From July 19, 2012, “When a lack of anger reveals a lack of love“:
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You got kids? If not, how about a kid sister or a kid brother? No? Then how about a dog, you got a dog? Or a cat? A spouse? Everybody loves someone or something. I’m going to go with kids here, but if you don’t have kids, just think of your little sister or your cat or whoever it is you love.
Say you see somebody hurting your kids — deliberately, cruelly inflicting harm on them. That will make you angry. Such anger is right and proper and just. You will be angry because you love your kids, and that anger and that love will compel you to act on their behalf — to stop this cruel somebody from harming them.
Now, if you saw this happening and you did not get angry or try to put a stop to this cruelty, what do you suppose the rest of us would think? We wouldn’t be congratulating you on your saintly calm demeanor. Nor would we be admiring you as an exemplar of Christian civility.
No, we would be angry with you over your lack of anger. Then, after we acted in your stead to stop the harm being done to your kids, that anger would compel us to confront you with your evident lack of love for your own children.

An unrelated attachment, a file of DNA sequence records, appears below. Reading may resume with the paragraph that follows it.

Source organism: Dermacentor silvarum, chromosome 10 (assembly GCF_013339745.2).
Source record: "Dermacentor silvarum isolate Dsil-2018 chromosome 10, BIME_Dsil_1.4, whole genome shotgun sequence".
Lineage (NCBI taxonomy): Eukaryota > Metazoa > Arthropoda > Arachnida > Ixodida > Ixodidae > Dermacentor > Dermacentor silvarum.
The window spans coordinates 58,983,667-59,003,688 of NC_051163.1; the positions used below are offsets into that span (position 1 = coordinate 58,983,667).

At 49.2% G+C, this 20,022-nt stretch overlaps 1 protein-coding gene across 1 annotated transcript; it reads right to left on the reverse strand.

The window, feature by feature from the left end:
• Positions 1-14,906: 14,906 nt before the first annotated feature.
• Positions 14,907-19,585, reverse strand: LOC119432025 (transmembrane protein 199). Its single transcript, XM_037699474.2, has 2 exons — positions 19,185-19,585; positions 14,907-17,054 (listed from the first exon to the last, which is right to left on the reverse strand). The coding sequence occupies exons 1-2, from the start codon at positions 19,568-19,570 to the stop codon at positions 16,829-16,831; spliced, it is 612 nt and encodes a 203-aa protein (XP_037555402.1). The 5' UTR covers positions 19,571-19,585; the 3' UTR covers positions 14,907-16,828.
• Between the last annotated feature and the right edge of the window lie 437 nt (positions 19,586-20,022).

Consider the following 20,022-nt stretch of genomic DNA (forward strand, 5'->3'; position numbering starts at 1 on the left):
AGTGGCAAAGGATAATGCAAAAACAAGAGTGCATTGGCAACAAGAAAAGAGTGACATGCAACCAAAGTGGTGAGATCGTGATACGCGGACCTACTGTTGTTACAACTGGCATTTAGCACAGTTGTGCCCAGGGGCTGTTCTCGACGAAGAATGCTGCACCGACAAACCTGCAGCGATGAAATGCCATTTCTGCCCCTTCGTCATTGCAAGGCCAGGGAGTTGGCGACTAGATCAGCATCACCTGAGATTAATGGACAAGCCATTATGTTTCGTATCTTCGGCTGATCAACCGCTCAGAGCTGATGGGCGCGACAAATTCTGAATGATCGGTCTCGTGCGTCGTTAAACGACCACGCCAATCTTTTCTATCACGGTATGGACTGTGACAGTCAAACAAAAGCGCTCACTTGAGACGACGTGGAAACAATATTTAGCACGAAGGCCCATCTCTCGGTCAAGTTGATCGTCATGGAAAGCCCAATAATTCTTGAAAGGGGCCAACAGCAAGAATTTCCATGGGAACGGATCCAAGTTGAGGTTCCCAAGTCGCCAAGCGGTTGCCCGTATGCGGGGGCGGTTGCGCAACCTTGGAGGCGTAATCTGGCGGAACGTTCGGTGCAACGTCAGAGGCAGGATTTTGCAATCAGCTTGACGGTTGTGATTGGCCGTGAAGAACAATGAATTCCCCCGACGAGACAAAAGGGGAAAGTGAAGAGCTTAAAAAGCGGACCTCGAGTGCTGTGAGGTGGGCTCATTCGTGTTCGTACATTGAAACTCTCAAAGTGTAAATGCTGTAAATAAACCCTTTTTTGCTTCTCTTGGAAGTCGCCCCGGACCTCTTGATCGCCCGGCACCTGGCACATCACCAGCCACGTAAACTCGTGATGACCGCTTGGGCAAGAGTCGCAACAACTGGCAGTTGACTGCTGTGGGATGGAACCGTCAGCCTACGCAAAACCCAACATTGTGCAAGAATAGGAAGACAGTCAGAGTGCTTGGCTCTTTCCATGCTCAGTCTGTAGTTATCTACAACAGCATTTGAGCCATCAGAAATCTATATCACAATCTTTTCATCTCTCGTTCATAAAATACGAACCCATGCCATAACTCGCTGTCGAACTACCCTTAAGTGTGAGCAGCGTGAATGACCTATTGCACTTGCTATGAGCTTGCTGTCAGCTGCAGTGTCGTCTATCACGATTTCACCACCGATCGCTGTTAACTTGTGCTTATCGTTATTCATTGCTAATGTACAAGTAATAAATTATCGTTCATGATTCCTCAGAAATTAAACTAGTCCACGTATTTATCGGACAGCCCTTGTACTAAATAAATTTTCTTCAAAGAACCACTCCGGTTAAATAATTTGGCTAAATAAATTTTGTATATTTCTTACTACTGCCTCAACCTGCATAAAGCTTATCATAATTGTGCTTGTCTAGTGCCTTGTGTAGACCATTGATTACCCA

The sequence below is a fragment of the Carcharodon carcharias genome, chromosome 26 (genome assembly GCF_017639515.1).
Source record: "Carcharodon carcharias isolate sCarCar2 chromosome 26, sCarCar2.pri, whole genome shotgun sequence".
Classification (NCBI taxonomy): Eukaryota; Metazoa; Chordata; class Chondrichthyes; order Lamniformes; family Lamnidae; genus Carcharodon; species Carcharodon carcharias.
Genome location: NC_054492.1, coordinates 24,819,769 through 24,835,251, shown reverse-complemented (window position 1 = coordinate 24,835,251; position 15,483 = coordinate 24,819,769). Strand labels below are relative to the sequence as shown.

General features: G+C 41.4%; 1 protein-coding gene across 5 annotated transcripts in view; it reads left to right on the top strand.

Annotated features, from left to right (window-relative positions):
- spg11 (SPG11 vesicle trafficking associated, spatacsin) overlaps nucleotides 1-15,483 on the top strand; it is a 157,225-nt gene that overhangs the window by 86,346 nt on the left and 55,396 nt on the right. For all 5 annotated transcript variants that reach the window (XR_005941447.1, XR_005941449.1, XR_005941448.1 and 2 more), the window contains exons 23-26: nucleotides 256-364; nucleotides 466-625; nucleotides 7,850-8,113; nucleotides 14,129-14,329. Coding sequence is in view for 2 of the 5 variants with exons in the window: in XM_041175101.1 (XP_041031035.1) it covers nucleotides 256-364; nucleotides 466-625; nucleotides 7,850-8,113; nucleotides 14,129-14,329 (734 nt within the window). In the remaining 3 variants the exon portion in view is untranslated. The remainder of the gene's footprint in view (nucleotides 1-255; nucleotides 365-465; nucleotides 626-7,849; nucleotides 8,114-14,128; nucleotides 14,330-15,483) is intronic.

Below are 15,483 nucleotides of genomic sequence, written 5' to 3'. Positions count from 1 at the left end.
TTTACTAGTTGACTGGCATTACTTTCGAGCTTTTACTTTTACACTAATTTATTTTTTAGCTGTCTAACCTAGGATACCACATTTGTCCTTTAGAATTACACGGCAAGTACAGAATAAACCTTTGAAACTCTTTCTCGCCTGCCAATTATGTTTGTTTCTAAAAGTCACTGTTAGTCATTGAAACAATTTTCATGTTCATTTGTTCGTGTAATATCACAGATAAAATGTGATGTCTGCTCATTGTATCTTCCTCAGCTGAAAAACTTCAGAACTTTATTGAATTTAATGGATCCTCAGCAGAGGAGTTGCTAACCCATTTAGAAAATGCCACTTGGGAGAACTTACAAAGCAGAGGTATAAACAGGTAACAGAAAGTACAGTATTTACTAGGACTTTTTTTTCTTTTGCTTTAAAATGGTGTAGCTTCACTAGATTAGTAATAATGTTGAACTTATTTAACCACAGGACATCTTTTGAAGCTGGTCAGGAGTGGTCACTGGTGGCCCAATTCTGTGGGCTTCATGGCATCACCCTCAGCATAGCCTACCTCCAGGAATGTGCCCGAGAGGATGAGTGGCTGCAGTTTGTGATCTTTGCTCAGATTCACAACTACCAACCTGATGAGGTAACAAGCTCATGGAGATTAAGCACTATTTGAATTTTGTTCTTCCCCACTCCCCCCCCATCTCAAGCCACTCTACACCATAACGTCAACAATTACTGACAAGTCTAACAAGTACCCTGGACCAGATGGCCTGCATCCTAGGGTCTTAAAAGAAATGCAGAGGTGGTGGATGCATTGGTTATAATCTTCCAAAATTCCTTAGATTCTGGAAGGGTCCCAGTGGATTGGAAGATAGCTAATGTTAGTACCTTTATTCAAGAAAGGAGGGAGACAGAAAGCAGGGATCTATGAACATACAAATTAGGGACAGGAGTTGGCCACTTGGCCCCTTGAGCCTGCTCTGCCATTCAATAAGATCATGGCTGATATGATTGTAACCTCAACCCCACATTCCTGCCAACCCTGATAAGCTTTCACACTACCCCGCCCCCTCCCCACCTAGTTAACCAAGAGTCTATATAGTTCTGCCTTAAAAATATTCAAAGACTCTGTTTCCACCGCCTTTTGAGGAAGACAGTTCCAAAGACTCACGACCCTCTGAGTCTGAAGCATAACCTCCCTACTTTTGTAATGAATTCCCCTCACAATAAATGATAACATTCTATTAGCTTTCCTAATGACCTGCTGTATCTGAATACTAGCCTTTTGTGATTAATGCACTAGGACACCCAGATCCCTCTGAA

None of this changes when the victims of this cruel, deliberate harm are someone other than your blood relations.
I bring all this up, of course, because yesterday’s posts here were a bit on the angry side. If my comments on Bryan Fischer or Douglas Wilson came across as angry, that’s because I am angry. Furious, actually. Livid.
These men are saying hateful, harmful things. Yes, in a sense, they are expressing “opinions contrary to my own,” but that is not all they are doing, and those differences of opinion are not the problem here.
The problem is not that Bryan Fischer and I have a difference of opinion over whether or not gay men deserve to die. The problem is that Bryan Fischer says that gay men deserve to die, that his saying this is hurtful and harmful, that his full time job consists of convincing others to believe and to say such hurtful and harmful things, and, most importantly, that he’s a blaspheming lobbyist for an influential political faction shaping policy such that it will tangibly, actually and physically harm, injure, oppress, deprive, disenfranchise, discriminate against and terrorize LGBT people.
Bryan Fischer is doing harm. He’s hurting people. He has victims — real, actual victims.
That ought to make us angry. And that anger ought to compel us to act and to speak up on behalf of those he is harming. If it doesn’t — if we do not get angry and therefore act — we dare not make any claim to love those victims. If Bryan Fischer’s words and political actions do not make us angry, then the best we can say for ourselves is that we hate his victims marginally less than he does.
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